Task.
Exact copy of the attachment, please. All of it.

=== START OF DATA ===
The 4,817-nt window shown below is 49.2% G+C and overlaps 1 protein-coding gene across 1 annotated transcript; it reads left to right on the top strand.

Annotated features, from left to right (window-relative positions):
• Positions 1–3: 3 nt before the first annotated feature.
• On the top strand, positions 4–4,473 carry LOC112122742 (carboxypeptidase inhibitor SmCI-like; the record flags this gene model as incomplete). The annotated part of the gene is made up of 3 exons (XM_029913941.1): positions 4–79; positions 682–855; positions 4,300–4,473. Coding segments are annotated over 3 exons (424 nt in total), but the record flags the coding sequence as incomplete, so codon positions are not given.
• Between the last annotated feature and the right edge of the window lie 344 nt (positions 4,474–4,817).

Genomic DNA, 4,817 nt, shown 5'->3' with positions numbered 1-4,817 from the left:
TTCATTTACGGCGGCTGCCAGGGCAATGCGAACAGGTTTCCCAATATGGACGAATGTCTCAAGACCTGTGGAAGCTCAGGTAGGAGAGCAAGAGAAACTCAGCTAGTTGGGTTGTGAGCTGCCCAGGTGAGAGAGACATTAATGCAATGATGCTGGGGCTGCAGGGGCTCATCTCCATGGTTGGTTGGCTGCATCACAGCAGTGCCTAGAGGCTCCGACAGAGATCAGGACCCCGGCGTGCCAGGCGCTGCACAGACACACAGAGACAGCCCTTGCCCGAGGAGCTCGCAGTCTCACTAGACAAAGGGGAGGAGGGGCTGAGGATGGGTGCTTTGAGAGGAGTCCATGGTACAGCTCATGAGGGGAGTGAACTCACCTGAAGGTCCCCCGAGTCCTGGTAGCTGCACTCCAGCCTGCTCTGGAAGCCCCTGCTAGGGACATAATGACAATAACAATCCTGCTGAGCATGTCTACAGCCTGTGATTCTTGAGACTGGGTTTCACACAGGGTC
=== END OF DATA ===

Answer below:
The 4,817-nt window shown below is 49.2% G+C and overlaps 1 protein-coding gene across 1 annotated transcript; it reads left to right on the top strand.

Annotated features, from left to right (window-relative positions):
• Positions 1–3: 3 nt before the first annotated feature.
• On the top strand, positions 4–4,473 carry LOC112122742 (carboxypeptidase inhibitor SmCI-like; the record flags this gene model as incomplete). The annotated part of the gene is made up of 3 exons (XM_029913941.1): positions 4–79; positions 682–855; positions 4,300–4,473. Coding segments are annotated over 3 exons (424 nt in total), but the record flags the coding sequence as incomplete, so codon positions are not given.
• Between the last annotated feature and the right edge of the window lie 344 nt (positions 4,474–4,817).

Genomic DNA, 4,817 nt, shown 5'->3' with positions numbered 1-4,817 from the left:
TTCATTTACGGCGGCTGCCAGGGCAATGCGAACAGGTTTCCCAATATGGACGAATGTCTCAAGACCTGTGGAAGCTCAGGTAGGAGAGCAAGAGAAACTCAGCTAGTTGGGTTGTGAGCTGCCCAGGTGAGAGAGACATTAATGCAATGATGCTGGGGCTGCAGGGGCTCATCTCCATGGTTGGTTGGCTGCATCACAGCAGTGCCTAGAGGCTCCGACAGAGATCAGGACCCCGGCGTGCCAGGCGCTGCACAGACACACAGAGACAGCCCTTGCCCGAGGAGCTCGCAGTCTCACTAGACAAAGGGGAGGAGGGGCTGAGGATGGGTGCTTTGAGAGGAGTCCATGGTACAGCTCATGAGGGGAGTGAACTCACCTGAAGGTCCCCCGAGTCCTGGTAGCTGCACTCCAGCCTGCTCTGGAAGCCCCTGCTAGGGACATAATGACAATAACAATCCTGCTGAGCATGTCTACAGCCTGTGATTCTTGAGACTGGGTTTCACACAGGGTC